Daniel Buren had also taken part in Sonsbeek buiten de Perken, in 1971. Here, as well, the institutionalisation of the systematics of working outside the museum space were present. “They proposed to put works on view across the whole city of Amsterdam, for instance on billboards, specially hired by the institute, and proposed to use trams for interventions.” Buren refused to use the billboards hired by the museum and would take part in a different way. He created his own boards and placed them in all the buildings of Dutch museums, who organised some sort of extra muros exhibition in their own towns. He would work, for instance, in the entrance halls of these museums. In doing so, he kept his own unicity and refused to have his systematics usurped by the organisation of the event; Buren used to place billboards all around the world, long before 1971, already.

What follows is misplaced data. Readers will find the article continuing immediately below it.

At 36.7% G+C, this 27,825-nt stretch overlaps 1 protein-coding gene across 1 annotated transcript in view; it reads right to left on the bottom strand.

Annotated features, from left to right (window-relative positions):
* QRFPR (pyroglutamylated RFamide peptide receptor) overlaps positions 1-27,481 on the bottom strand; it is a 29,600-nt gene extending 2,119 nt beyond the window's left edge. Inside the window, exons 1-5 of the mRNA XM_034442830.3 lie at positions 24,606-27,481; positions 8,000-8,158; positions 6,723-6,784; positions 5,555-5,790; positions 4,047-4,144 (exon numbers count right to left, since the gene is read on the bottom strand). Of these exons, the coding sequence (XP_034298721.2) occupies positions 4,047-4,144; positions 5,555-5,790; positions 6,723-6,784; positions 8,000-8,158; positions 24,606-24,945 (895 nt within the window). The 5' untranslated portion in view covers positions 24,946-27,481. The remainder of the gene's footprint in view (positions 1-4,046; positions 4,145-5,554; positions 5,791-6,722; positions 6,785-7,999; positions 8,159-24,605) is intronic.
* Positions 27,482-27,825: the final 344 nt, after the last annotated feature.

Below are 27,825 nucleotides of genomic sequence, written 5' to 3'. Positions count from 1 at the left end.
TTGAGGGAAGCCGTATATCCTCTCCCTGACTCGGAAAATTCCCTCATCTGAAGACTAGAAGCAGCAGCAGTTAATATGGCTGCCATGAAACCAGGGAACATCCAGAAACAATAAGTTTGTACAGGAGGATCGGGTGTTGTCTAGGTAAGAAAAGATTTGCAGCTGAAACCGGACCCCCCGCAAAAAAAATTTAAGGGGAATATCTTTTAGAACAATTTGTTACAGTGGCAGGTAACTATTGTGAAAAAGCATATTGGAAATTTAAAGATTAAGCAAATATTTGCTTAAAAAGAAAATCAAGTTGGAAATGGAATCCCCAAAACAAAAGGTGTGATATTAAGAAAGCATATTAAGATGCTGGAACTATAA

For Chambres d’Amis Buren went even further than he did in 1971, which would lead to quite a few arguments between the artists taking part in the show, and also between Jan Hoet, the curator, and the artists. Firstly, Buren decorated the guest quarters of collector Herbert, in accordance with the aim of the exhibition. But to his (supposed) lament afterwards, Jan Hoet agreed with Buren’s proposal to divide the whole art work into two art works: one part would stay in Herbert’s guest chambers, the other copy would be hung at S.M.A.K (formerly the Museum van Hedendaagse Kunst). This caused friction between the artists taking part in the exhibition, who felt that Buren wasn’t keeping to the project. According to Buren they were angry because they realised he saw something the other ones didn’t. Both works complement one another, but because the museum agreed with Buren’s proposition to decorate Herbert’s guest quarters, the complimentary, unique copy could never be a material half for the original work. Chambres d’Amis proposed itself to be a beneficiary, offering artists the possibility to make their works easily accessible to viewers. But in actual fact, the museum was merely expanding its power, by incorporating art within the private space (at certain times there were even attendants in the people’s houses) and as such, discovering art became an alibi for voyeurism. In the end, the success and the financial gain of the exhibition had very little to do with art or the artist.